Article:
Eliminating the manual data entry process required to move EDI data into ERP systems can produce significant savings for mid-market companies. A typical manual data entry process often involves a series of steps as laid out in the table on the following page. With even the most basic EDI transfer procedure, the steps typically involve the printing of a report, the duplication of this report for the benefit of multiple data entry clerks, and the manual keying of that data into the ERP system. The manual process does, however, not end here. It continues at the opposite end of the transaction - when orders are fulfilled the procedure must be reversed with printed reports of pending shipments being duplicated and provided to data entry clerks, who in turn re-create the data for the EDI system that is then used to communicate with outside trading partners. As the following table illustrates, the cost of such a procedure when measured in time can be astounding, especially when one considers that this procedure must be duplicated for every order and transaction that is processed in-house. Couple this with the enormous costs associated with mistakes and errors that are invariably made during the manual data entry processes, and an integrated solution that dynamically routes data between EDI and ERP systems becomes imperative.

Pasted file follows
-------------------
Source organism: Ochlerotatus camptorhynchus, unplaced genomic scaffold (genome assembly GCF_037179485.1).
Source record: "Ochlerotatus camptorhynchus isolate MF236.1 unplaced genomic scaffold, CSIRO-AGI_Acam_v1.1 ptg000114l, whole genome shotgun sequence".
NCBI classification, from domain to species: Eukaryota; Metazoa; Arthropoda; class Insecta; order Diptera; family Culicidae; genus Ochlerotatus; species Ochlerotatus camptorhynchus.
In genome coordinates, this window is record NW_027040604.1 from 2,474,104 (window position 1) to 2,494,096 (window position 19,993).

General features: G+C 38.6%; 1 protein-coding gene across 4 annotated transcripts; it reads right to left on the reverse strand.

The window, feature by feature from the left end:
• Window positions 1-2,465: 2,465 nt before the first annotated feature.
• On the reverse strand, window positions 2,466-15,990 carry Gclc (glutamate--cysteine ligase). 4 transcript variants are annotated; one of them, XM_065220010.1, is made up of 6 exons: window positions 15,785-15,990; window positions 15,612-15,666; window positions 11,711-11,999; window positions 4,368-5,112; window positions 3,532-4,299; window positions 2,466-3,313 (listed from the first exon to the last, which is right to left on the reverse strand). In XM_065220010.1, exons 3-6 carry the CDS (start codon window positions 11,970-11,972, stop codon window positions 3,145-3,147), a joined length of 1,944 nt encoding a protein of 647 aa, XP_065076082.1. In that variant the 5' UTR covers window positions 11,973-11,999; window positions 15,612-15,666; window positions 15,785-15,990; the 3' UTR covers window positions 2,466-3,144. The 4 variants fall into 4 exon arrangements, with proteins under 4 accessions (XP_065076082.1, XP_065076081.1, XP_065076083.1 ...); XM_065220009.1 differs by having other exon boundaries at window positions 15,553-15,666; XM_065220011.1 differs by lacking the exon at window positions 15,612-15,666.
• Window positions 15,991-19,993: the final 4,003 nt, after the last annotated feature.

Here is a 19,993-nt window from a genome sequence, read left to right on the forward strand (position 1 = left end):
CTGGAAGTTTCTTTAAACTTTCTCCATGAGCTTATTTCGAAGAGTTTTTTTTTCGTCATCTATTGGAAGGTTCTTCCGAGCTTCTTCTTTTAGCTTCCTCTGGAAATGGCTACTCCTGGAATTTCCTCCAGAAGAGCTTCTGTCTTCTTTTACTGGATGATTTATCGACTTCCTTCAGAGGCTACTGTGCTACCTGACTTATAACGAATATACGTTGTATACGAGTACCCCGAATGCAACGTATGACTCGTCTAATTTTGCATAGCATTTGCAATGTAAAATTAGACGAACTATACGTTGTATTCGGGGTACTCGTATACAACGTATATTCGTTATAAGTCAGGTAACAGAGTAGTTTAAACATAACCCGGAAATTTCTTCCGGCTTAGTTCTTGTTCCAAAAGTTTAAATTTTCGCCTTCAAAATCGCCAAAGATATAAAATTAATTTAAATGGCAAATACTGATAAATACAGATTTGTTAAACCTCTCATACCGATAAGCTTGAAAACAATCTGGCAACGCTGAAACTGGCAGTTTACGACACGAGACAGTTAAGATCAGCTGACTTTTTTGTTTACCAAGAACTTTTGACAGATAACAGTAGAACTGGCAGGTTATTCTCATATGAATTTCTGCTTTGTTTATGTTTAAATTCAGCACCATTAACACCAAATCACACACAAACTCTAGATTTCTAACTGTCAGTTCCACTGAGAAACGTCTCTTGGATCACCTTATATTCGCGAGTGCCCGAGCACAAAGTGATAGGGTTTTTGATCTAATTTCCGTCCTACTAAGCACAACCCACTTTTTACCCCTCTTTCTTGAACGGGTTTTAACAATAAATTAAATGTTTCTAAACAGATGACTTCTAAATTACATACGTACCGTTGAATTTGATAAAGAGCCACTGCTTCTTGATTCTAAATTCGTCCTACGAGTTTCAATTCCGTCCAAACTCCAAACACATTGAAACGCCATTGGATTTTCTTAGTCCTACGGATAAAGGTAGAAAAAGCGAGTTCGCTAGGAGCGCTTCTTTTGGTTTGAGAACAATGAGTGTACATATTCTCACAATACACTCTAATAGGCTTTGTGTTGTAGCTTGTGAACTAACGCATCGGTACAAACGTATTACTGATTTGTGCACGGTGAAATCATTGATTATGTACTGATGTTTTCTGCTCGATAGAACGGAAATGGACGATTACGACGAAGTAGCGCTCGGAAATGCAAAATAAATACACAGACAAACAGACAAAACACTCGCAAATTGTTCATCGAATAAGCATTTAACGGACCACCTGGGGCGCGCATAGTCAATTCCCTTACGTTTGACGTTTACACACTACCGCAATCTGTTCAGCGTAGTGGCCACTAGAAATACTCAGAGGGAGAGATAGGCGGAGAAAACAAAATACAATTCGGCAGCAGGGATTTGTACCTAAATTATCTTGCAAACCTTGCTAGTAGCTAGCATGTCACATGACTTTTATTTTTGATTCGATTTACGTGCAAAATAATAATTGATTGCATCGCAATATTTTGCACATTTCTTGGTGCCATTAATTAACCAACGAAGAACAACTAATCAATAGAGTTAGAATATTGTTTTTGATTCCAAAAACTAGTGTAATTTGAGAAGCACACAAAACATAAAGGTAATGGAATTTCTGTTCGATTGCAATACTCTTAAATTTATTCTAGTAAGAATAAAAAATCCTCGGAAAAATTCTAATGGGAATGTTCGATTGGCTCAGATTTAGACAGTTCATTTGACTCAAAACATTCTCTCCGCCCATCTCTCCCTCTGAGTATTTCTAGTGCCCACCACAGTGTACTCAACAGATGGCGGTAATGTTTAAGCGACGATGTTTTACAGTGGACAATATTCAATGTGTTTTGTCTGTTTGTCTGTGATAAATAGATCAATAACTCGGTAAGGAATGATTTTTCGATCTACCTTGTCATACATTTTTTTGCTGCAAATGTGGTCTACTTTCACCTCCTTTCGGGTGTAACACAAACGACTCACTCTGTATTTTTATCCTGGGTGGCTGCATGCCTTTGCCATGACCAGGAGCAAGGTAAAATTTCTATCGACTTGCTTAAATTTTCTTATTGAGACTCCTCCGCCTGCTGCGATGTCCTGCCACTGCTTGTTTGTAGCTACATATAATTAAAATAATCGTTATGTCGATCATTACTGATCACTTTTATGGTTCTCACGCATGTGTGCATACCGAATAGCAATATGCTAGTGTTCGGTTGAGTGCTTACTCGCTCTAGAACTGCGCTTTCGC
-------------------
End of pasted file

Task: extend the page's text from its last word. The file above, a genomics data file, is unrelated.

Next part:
The single biggest mistake mid-market companies often make in EDI integration is to underestimate the project they are about to embark on when they choose to integrate EDI. No matter what you read on vendor sites, EDI integration is complex; it requires in-depth knowledge of your data and it takes time. Being prepared for that will make you have more realistic goals of the time-frame involved, and the results you can expect. As you think about the EDI integration project it’s also important to think about how EDI integration will affect your company - both before and after your data integration project is completed. The first question is: how will your process change after you integrate your data? As you think about this question, consider all aspects of how EDI data is handled today. What reports are created? How are the reports printed? How often? What data is available? What should happen next to that data? Who is responsible for it? How will all of these processes have to change after your integration is complete? Planning for all these types of questions will ensure that you minimize the number of surprises you have after your integration project is complete. A second key question to consider is: who will need to be involved in the integration project? This may seem like an obvious question but it’s important to consider all aspects of the project and the people that may have valuable input. Where does the expertise reside in your organization? As companies grow and manual processes expand, much of the information that is vital to keeping processes functional and healthy is often undocumented and resides in the minds of the people involved with the daily work. Involving the people who do the work as early in the EDI integration planning as possible will ensure that you are exposed to all the different aspects of your manual procedures and how they will affect the integration process. An important related question is: how will these “manual operators” be affected by the EDI integration after it is complete? Companies often don’t consider the role these employees will have post-integration, but these people will come to realize that their jobs will become redundant and unnecessary in an integrated environment. Planning for the repurposing of these employees before embarking on the integration project will minimize the frustrations you have to deal with before and after it’s complete.